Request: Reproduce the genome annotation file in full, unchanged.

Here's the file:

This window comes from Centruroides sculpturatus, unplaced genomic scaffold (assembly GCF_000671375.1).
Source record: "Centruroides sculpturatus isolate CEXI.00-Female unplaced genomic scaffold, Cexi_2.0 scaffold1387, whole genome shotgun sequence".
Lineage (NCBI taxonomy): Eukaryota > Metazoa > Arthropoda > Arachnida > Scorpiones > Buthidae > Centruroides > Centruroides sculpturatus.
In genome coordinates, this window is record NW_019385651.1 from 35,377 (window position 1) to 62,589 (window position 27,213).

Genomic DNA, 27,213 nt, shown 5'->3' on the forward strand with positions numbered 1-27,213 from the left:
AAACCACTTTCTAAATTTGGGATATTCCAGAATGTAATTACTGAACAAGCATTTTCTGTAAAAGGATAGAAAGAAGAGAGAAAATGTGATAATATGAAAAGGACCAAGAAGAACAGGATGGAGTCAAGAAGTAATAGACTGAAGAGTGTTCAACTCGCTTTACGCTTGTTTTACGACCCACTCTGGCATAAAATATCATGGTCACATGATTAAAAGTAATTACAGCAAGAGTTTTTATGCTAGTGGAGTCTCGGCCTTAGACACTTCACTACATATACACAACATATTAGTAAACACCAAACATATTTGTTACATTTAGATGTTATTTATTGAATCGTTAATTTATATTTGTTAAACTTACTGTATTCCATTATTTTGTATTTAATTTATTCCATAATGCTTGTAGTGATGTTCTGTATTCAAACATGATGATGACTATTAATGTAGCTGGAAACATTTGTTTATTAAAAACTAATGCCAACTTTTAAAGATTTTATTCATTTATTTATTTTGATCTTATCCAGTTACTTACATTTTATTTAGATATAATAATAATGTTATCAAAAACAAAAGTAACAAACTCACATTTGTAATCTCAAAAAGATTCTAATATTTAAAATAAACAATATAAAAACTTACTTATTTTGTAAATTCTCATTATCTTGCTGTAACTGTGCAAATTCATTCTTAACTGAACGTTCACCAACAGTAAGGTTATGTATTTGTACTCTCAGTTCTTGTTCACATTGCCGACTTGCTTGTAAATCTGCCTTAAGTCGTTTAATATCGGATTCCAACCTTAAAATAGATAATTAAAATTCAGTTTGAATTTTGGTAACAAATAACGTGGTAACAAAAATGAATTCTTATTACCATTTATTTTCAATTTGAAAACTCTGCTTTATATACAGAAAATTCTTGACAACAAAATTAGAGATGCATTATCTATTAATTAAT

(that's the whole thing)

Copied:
This window comes from Centruroides sculpturatus, unplaced genomic scaffold (assembly GCF_000671375.1).
Source record: "Centruroides sculpturatus isolate CEXI.00-Female unplaced genomic scaffold, Cexi_2.0 scaffold1387, whole genome shotgun sequence".
Lineage (NCBI taxonomy): Eukaryota > Metazoa > Arthropoda > Arachnida > Scorpiones > Buthidae > Centruroides > Centruroides sculpturatus.
In genome coordinates, this window is record NW_019385651.1 from 35,377 (window position 1) to 62,589 (window position 27,213).

Genomic DNA, 27,213 nt, shown 5'->3' on the forward strand with positions numbered 1-27,213 from the left:
AAACCACTTTCTAAATTTGGGATATTCCAGAATGTAATTACTGAACAAGCATTTTCTGTAAAAGGATAGAAAGAAGAGAGAAAATGTGATAATATGAAAAGGACCAAGAAGAACAGGATGGAGTCAAGAAGTAATAGACTGAAGAGTGTTCAACTCGCTTTACGCTTGTTTTACGACCCACTCTGGCATAAAATATCATGGTCACATGATTAAAAGTAATTACAGCAAGAGTTTTTATGCTAGTGGAGTCTCGGCCTTAGACACTTCACTACATATACACAACATATTAGTAAACACCAAACATATTTGTTACATTTAGATGTTATTTATTGAATCGTTAATTTATATTTGTTAAACTTACTGTATTCCATTATTTTGTATTTAATTTATTCCATAATGCTTGTAGTGATGTTCTGTATTCAAACATGATGATGACTATTAATGTAGCTGGAAACATTTGTTTATTAAAAACTAATGCCAACTTTTAAAGATTTTATTCATTTATTTATTTTGATCTTATCCAGTTACTTACATTTTATTTAGATATAATAATAATGTTATCAAAAACAAAAGTAACAAACTCACATTTGTAATCTCAAAAAGATTCTAATATTTAAAATAAACAATATAAAAACTTACTTATTTTGTAAATTCTCATTATCTTGCTGTAACTGTGCAAATTCATTCTTAACTGAACGTTCACCAACAGTAAGGTTATGTATTTGTACTCTCAGTTCTTGTTCACATTGCCGACTTGCTTGTAAATCTGCCTTAAGTCGTTTAATATCGGATTCCAACCTTAAAATAGATAATTAAAATTCAGTTTGAATTTTGGTAACAAATAACGTGGTAACAAAAATGAATTCTTATTACCATTTATTTTCAATTTGAAAACTCTGCTTTATATACAGAAAATTCTTGACAACAAAATTAGAGATGCATTATCTATTAATTAAT